The U.S. media has highlighted health risks related to excessive exposure to 3-D television at home, warning that it could negatively impact eyesight, especially among children.
Citing expert opinions, NBC said kids’ eyes continue to develop until the age of 10, meaning the way their eyes learn to focus could be altered by too much 3-D vision.
Another issue was the difference in the 3-D technology used at home and in theaters.
Jennifer Madan Cohen, a pediatric neurologist, told NBC that “the 3-D technology that is coming out for home use is a little more worrisome for people because it uses this active system which turns on and off, sort-of flashes in front of a person’s eyes and that can be what’s often provoking for seizures,“ she explains.
The active “shutter-glass” system is being used by Samsung Electronics, a global TV manufacturing leader.
LG Electronics, its biggest rival, however, has switched to film-type patterned retarder technology, which is said to have eliminated many of the negative side-effects such as the flickering that Cohen pointed out.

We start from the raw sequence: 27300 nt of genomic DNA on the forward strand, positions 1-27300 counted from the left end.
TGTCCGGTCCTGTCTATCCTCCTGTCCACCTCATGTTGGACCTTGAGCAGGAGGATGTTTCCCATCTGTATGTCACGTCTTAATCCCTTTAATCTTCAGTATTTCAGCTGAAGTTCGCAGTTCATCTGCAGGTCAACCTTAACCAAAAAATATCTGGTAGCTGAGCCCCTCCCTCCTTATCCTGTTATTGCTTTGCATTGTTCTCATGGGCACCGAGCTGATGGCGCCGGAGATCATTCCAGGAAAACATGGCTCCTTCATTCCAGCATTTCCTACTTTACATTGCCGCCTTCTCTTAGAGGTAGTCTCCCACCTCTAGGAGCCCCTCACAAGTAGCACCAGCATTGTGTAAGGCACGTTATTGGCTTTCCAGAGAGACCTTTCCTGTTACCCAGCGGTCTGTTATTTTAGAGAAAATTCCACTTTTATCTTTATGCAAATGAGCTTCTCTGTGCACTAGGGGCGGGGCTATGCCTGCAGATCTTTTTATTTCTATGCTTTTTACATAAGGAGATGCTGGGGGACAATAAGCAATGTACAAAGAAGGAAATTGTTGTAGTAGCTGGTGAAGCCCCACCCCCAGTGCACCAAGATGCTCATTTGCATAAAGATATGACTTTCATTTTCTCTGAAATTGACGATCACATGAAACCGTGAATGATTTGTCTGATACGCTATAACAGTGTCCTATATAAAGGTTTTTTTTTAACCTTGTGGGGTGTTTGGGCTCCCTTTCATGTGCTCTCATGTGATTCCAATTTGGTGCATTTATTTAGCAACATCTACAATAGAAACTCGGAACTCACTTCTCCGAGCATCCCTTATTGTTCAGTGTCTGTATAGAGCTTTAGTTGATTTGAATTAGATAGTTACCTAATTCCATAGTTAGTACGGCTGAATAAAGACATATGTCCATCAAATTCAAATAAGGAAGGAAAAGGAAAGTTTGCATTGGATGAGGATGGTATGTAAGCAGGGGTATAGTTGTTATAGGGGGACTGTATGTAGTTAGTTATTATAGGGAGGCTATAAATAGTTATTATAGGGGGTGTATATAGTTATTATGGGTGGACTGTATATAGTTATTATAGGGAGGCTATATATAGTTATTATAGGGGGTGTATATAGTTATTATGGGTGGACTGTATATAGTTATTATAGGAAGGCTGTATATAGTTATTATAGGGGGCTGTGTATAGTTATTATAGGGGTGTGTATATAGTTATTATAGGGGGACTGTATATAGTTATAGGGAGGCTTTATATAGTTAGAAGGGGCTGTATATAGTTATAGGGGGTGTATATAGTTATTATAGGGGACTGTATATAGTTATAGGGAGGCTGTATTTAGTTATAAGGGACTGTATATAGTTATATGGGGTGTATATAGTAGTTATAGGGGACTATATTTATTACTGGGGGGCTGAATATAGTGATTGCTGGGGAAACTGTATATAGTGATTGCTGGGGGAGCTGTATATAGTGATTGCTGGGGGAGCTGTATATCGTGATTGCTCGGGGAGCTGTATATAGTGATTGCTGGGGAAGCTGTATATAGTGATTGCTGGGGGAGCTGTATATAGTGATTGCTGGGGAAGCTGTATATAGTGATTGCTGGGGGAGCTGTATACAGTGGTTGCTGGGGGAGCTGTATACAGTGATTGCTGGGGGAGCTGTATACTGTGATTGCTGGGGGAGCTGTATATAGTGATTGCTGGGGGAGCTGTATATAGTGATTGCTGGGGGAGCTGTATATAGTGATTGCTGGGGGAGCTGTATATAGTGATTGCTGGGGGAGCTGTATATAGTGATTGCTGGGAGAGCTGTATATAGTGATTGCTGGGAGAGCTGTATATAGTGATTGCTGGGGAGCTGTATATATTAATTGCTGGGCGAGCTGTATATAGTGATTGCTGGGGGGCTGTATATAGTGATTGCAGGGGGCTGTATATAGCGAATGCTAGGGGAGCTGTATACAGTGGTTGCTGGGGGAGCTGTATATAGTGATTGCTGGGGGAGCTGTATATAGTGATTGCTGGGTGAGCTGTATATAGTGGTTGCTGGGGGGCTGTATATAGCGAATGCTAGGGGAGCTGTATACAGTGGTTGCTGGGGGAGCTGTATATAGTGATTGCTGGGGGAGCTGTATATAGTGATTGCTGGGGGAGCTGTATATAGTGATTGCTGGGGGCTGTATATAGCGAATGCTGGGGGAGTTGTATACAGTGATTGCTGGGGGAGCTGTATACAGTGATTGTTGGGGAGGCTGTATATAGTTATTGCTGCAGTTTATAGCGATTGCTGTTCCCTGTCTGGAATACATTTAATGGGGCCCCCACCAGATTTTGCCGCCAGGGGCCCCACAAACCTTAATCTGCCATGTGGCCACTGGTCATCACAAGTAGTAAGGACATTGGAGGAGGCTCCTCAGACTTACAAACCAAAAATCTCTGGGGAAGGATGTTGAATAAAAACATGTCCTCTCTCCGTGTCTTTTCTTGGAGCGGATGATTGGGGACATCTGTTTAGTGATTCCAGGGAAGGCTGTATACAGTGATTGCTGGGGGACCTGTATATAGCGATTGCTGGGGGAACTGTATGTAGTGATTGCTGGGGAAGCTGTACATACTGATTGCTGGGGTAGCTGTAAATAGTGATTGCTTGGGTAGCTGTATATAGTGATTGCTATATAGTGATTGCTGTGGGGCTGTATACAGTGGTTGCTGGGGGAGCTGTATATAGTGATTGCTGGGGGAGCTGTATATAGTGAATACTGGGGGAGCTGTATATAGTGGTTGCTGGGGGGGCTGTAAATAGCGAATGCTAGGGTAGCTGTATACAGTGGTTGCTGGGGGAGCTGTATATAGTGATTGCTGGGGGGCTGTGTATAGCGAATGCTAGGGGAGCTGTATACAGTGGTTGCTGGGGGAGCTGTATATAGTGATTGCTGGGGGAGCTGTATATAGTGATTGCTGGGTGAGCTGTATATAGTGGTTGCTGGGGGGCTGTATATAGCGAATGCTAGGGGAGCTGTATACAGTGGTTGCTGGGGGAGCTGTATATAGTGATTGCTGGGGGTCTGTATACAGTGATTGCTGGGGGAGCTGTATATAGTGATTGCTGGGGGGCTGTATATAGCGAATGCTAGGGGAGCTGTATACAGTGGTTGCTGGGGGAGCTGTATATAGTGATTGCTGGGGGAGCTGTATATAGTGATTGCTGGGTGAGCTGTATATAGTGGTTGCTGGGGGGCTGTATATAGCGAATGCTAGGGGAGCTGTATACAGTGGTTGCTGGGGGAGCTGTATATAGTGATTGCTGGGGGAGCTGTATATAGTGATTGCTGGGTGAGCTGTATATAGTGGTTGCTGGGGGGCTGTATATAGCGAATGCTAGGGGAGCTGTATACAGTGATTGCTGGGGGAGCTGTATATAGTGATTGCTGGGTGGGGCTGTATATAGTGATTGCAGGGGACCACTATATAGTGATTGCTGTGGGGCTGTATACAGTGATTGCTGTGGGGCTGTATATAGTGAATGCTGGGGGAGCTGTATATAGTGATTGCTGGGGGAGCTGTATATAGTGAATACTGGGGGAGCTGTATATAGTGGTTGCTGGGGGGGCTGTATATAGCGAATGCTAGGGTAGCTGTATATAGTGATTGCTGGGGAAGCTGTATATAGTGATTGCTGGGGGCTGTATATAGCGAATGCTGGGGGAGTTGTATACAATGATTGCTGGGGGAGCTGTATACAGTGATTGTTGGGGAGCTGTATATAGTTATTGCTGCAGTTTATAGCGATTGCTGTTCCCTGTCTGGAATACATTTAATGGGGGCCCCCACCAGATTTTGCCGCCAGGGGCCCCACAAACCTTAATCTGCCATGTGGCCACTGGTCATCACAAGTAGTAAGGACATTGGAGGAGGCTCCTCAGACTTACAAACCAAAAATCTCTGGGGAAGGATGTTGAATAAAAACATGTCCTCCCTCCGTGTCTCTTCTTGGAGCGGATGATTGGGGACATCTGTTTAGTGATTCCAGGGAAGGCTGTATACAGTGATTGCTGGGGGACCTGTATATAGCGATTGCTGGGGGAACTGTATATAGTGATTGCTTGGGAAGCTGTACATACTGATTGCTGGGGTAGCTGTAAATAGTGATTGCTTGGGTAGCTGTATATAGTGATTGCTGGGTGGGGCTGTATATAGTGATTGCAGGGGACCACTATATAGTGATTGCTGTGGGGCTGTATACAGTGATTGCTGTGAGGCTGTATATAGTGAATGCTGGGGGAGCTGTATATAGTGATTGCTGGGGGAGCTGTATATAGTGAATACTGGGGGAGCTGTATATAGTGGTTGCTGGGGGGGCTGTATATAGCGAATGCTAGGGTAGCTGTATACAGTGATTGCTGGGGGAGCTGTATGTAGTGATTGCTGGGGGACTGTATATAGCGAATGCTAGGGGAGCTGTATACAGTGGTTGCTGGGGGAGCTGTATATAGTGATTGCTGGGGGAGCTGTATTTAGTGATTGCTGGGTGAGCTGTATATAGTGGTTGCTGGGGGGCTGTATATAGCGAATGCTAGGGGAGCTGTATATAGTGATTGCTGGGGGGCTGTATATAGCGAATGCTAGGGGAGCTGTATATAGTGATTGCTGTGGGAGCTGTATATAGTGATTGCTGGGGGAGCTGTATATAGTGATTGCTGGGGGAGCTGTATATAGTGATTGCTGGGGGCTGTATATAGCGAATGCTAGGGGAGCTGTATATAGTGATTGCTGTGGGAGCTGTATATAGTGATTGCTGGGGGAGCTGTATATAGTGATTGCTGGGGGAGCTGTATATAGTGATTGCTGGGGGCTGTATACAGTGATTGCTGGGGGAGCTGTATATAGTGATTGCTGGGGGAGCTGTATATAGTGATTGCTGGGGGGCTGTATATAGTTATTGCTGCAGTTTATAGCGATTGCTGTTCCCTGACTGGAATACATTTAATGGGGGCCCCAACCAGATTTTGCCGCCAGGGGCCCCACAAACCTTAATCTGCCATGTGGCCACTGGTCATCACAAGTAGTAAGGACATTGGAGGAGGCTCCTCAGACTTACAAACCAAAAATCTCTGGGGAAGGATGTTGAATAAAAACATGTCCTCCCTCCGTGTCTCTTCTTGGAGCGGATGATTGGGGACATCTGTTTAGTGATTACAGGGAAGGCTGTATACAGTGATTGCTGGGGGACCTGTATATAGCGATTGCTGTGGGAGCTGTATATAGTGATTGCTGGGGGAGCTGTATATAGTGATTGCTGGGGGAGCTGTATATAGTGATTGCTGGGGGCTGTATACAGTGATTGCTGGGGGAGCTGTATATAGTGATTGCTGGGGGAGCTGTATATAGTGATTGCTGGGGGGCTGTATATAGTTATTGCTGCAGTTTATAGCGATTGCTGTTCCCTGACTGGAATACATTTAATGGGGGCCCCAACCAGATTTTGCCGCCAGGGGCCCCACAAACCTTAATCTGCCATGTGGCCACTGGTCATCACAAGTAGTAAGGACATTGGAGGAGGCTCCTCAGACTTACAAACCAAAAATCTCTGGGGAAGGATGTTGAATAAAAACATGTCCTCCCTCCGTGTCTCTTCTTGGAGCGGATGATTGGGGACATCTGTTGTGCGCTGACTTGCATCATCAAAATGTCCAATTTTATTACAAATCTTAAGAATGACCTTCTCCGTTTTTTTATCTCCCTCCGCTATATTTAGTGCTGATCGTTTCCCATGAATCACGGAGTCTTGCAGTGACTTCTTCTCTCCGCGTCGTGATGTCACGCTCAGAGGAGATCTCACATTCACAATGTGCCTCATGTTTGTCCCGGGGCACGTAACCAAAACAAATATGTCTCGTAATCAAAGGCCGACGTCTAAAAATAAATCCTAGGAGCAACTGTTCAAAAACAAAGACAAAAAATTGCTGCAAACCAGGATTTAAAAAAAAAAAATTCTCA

NBC said the potential side-effects were why television makers such as Samsung issue warnings to users to exercise caution when watching 3-D TV.
Experts said the best way to reduce the problem was to stay further away from the TV or screen, and keep the lights on while watching 3-D vision.
“They should have lights on in the room because it’s the contrast of the flashing light that can be a problem. So if they’re really in a dim room and it’s a bright flash, that would be the kind of stimulus that could provoke a seizure,” she told NBC.
But because 3-D television is still new ― it took off only last year ― experts added that it was too soon to know exactly how 3-D vision affects viewers.
By Kim Ji-hyun and news reports (email@example.com